Cannabis, The Divine Feminine: A Talk With Cannabis Sensuality Coach Carli Jo

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The idea of ‘wellness’ has gone through many fads over the years. Some insist on solely ingesting organic foods, others hire personal trainers, hike religiously, go on yoga retreats or juice cleanses. This has shifted into a greater awareness on mental health. Therapy, mental health days, meditation, reiki, and the like are emerging as modalities to center, find calm, and heal.

In a world where people are often too scared to call out of work because the needs of their companies supersede those of their wellbeing, there is a mad dash to find something, anything, to manage the rollercoaster that is our western society. While there’s no issue with any of these pursuits, the fear is waking up one day and realizing that you’ve left a key component out of the equation.

Taoists, whose core views center around living in harmony with the universe, believe that when people engage in sexual intimacy, all parties must fully enjoy it to gain benefits of Qi, otherwise known as life force energy. When this energy subsides, according to them, so do we. Sex, Love, and Relationship Coaches aren’t a new concept, but the evolution of their work is finally dipping its toes into the spotlight. The work explores the innermost parts of ourselves that feel blocked, paralyzed and need healing. Parts stuck in old narratives are nurtured through breath work, meditation and guided self pleasure, generating self love, and a sense of permission and acceptance for your sexual nature.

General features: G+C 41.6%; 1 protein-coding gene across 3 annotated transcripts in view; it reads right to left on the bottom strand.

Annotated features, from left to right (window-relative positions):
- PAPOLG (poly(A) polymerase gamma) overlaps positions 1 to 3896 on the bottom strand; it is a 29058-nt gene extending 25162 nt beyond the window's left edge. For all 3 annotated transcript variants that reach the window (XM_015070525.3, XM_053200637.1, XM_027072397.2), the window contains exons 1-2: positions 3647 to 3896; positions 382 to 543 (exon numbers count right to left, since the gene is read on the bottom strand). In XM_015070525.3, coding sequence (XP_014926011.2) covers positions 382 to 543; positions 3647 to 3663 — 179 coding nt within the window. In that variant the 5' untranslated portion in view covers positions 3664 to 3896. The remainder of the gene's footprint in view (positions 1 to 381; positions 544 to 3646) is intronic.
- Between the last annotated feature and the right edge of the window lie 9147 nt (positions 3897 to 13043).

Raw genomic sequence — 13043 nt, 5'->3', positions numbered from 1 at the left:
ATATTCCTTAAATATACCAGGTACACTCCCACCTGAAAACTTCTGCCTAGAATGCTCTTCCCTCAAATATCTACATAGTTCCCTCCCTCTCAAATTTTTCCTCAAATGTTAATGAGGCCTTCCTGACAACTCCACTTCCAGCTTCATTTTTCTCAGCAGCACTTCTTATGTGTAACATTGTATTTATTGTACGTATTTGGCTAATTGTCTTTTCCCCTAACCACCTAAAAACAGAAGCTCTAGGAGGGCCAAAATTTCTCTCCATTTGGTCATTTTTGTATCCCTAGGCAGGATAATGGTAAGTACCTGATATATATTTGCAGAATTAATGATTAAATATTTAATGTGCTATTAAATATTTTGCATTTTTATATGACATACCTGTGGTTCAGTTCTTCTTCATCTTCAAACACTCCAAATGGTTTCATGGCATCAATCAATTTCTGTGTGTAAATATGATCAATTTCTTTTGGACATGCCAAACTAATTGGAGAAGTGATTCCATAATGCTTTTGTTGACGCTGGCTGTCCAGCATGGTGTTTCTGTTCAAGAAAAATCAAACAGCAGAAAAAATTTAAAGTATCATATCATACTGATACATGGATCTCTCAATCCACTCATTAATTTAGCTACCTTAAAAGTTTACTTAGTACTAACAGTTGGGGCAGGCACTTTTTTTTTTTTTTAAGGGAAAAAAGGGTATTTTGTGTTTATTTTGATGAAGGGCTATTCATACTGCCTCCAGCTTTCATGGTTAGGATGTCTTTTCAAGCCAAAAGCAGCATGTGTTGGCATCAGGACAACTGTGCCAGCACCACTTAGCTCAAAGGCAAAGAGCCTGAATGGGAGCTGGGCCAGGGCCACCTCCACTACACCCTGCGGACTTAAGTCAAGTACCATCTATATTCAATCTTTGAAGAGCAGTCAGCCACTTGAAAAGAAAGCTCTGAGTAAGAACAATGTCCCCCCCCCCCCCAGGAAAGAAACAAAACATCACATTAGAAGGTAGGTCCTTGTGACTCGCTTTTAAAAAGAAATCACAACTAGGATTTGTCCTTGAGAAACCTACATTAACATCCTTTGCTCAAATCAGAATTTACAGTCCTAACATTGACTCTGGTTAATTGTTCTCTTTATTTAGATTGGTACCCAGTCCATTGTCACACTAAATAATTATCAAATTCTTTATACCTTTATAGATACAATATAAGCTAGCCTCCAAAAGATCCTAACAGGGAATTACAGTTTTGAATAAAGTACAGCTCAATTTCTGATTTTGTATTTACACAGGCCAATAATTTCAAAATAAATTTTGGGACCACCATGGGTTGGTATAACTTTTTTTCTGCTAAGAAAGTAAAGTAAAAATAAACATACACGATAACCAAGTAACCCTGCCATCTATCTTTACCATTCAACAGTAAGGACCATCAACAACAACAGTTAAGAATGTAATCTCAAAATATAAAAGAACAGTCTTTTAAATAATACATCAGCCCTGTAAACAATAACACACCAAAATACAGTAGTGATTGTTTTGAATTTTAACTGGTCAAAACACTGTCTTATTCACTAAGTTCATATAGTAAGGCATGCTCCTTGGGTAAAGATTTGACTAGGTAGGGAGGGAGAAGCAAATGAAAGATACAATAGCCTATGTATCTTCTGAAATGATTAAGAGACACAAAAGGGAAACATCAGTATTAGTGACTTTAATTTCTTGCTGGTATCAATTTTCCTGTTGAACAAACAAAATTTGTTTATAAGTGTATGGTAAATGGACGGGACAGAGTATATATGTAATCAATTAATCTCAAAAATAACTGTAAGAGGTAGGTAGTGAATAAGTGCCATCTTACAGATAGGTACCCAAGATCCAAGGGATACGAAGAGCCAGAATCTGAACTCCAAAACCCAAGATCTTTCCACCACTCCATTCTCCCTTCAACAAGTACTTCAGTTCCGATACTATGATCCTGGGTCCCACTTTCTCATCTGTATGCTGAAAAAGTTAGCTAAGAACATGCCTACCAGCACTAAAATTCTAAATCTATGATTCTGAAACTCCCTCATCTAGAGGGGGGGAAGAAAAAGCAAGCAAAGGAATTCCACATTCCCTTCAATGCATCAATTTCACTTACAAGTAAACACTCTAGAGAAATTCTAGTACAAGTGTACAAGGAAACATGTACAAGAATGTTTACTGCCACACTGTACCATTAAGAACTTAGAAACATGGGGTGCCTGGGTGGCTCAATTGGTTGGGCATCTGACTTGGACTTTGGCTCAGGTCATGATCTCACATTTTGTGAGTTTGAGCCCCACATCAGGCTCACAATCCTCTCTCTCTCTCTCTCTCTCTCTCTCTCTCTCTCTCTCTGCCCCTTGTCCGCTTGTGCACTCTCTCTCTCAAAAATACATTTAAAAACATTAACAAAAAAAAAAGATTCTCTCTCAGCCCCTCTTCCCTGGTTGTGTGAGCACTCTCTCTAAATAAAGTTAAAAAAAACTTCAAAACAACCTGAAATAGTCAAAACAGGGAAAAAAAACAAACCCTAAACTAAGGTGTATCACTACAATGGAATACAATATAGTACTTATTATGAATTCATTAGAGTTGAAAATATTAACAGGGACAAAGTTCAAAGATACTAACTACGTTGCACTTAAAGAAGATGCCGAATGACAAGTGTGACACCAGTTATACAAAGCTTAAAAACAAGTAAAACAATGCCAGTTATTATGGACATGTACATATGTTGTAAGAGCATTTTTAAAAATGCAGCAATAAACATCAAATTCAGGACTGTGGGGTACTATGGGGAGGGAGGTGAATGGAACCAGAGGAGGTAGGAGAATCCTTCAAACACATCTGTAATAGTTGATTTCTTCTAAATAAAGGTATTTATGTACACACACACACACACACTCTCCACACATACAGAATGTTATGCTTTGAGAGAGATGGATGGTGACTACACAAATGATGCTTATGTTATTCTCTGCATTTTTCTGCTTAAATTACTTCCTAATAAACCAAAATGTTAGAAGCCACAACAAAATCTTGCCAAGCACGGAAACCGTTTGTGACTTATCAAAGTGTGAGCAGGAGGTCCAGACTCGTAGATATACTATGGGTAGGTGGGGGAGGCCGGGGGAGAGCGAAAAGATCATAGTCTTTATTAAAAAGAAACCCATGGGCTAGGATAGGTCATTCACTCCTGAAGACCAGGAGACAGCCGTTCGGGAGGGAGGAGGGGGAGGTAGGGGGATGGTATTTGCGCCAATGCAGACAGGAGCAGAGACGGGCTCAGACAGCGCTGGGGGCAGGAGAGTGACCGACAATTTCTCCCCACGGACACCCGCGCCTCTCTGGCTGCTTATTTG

It is the belief of Carli Jo, a Cannabis Sensuality Coach, that cannabis can be a fantastic tool in this work. It unlocks the creative center and makes people aware of what they really enjoy, and let go of the shame that holds them back. “Cannabis is a tool in a sexual toolbox,” she says, “just like a vibrator, a dildo, or lube”. 

Courtesy of Carli Jo

High Times: What is sexuality?

Carli Jo: Sexuality is our line to humanity, the way you view yourself, your body, your relationship to others. People like to think it’s an innate quality, that you should just know how to have sex, and it’s just not the case because our whole society was built [by] puritans. This information is out there but it’s not readily available in a positive, celebratory way. 

HT: So what is a sensuality coach?

Carli Jo: I focus on helping couples get their sexual needs met. We all have a different pathway to turn on and arousal and you can’t know what that is until you learn it. Prior to two years ago, I only knew there were sex therapists but my limited definition of that was someone who worked with sexual abuse, trauma. There are two sides of the sex coin, there’s pain and pleasure, it’s a very thin line. Many people focus on the pain but as a Sensuality Coach I’m focused on the pleasure.

HT: When did it really start coming into prominence and what do you think was the need to make that switch from sex therapy in terms of pain and sex coaching, focusing on pleasure?

Carli Jo: People have been doing my work for thousands of years. Look at Tantra. It’s just becoming more mainstream because look at mental and physical health. It wasn’t long ago that organic wasn’t a common word. It wasn’t long ago that people made fun of working out. We’re at the dawn of an evolution in sexual health, where people are starting to understand how sexual health is really impacting you emotionally and physically. I truly believe that when we start to feel sexuality in our individual lives, everything starts to heal.